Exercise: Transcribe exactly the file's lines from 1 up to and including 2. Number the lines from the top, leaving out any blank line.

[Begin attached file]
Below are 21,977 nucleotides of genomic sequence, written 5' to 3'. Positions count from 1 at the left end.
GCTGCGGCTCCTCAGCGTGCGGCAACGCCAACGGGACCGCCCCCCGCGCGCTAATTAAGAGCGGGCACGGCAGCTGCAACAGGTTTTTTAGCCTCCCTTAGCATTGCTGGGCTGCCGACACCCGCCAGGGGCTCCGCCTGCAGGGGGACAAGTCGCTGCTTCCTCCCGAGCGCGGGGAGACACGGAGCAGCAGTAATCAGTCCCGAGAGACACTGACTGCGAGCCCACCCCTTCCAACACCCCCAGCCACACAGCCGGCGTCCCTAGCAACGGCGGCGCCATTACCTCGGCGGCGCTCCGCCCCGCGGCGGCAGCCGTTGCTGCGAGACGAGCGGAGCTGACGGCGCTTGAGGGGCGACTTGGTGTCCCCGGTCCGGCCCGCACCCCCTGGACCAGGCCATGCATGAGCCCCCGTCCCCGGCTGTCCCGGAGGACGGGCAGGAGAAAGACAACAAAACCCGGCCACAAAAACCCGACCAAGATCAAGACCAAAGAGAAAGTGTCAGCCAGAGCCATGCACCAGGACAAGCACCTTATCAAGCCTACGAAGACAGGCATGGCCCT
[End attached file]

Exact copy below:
Below are 21,977 nucleotides of genomic sequence, written 5' to 3'. Positions count from 1 at the left end.
GCTGCGGCTCCTCAGCGTGCGGCAACGCCAACGGGACCGCCCCCCGCGCGCTAATTAAGAGCGGGCACGGCAGCTGCAACAGGTTTTTTAGCCTCCCTTAGCATTGCTGGGCTGCCGACACCCGCCAGGGGCTCCGCCTGCAGGGGGACAAGTCGCTGCTTCCTCCCGAGCGCGGGGAGACACGGAGCAGCAGTAATCAGTCCCGAGAGACACTGACTGCGAGCCCACCCCTTCCAACACCCCCAGCCACACAGCCGGCGTCCCTAGCAACGGCGGCGCCATTACCTCGGCGGCGCTCCGCCCCGCGGCGGCAGCCGTTGCTGCGAGACGAGCGGAGCTGACGGCGCTTGAGGGGCGACTTGGTGTCCCCGGTCCGGCCCGCACCCCCTGGACCAGGCCATGCATGAGCCCCCGTCCCCGGCTGTCCCGGAGGACGGGCAGGAGAAAGACAACAAAACCCGGCCACAAAAACCCGACCAAGATCAAGACCAAAGAGAAAGTGTCAGCCAGAGCCATGCACCAGGACAAGCACCTTATCAAGCCTACGAAGACAGGCATGGCCCT